Like many new homeowners, when we first moved into our home we quickly set about making it our own. This included new paint for the interior and tackling outdoor landscaping issues. We tamed the overgrown lawn, trimmed the shrubs and cut down huge trees which were growing too close to the house. But for some reason I can’t quite explain, we left one tree in the backyard.
This Tree Has to Go
Hubby and I both agreed the Silver Maple tree in the backyard needed to go. This tree, which was already quite big, sat smack-dab in the center of the backyard. The trunk leaned to one side. And sticking out from the base of the trunk was a metal pipe that I can only guess was used to support the tree when it was young.
Altogether, the tree was not at all aesthetically pleasing. Yet here we are thirty-some years later, and the Silver Maple tree in the backyard remains. Why? Turns out, Silver Maples are considered one of the best fast-growing shade trees. They have thick, dense foliage which creates a wonderful sunblock.
Or, Maybe Not
As we took refuge from the hot sun that first summer, we realized what folly it would have been to cut down that tree. At the time, we didn’t have air conditioning. We ate many dinners in the cool shade of the Silver maple. And in the decades that followed, this became our beloved family tree.
When I look at this tree in the backyard, I remember all the July birthday parties we hosted for our youngest son. The afternoon shade covered most of the backyard and provided plenty of room for the kids to play and the adults to lounge in comfort.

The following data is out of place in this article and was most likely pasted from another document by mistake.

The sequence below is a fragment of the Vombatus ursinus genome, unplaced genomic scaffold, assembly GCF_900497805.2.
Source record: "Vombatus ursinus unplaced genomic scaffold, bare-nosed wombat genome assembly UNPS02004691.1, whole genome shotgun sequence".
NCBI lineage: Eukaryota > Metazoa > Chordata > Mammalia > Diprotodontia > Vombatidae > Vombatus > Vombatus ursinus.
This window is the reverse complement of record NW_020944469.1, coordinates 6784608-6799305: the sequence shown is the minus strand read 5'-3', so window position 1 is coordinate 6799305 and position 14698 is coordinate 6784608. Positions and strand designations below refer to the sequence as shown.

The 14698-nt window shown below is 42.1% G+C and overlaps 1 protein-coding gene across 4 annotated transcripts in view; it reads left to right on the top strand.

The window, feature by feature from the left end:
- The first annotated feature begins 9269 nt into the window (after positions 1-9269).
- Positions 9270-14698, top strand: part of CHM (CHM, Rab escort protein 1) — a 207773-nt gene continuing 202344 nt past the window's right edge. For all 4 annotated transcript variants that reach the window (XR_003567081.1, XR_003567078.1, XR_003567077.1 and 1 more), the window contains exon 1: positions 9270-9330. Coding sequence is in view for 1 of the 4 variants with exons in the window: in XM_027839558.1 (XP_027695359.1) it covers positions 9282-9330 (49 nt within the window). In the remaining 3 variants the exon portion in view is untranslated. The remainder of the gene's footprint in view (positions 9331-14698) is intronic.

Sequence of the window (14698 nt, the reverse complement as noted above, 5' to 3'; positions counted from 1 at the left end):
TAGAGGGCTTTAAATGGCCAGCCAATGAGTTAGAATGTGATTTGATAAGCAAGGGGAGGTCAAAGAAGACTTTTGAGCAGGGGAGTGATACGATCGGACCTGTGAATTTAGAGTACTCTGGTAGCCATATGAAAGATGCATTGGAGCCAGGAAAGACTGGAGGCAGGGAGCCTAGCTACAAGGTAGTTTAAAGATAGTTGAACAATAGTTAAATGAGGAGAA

The shade from this tree provided the perfect lighting for my oldest son’s senior pictures. And this beloved family tree was our emergency “meeting” place. It was where I instructed my young children to go should we ever need to escape a house fire.
Maintaining the Silver Maple
While Silver maples are one of the best fast-growing shade trees, many homeowners shun them. Due to their rapid growth, Silver maples have softer, more brittle wood than other hardwood trees. This makes them more prone to losing branches, especially large ones, in windstorms.
We address this problem with judicial pruning. Branches which begin to extend over the buildings are periodically trimmed back. Although the canopies of the maple trees in the backyard are thick, we keep the interior of our tree cleared of moisture-holding foliage. This promotes good air circulation and reduces fungal growth and rot.
We also created a large flowerbed around the tree. This protects the protruding roots from the blades of the lawn mower and eliminated the need to use a string trimmer near the trunk.
By caring for our beloved family tree, the silver maple remains strong. And maybe someday, this long-lived tree will be around to create memories with my grandchildren.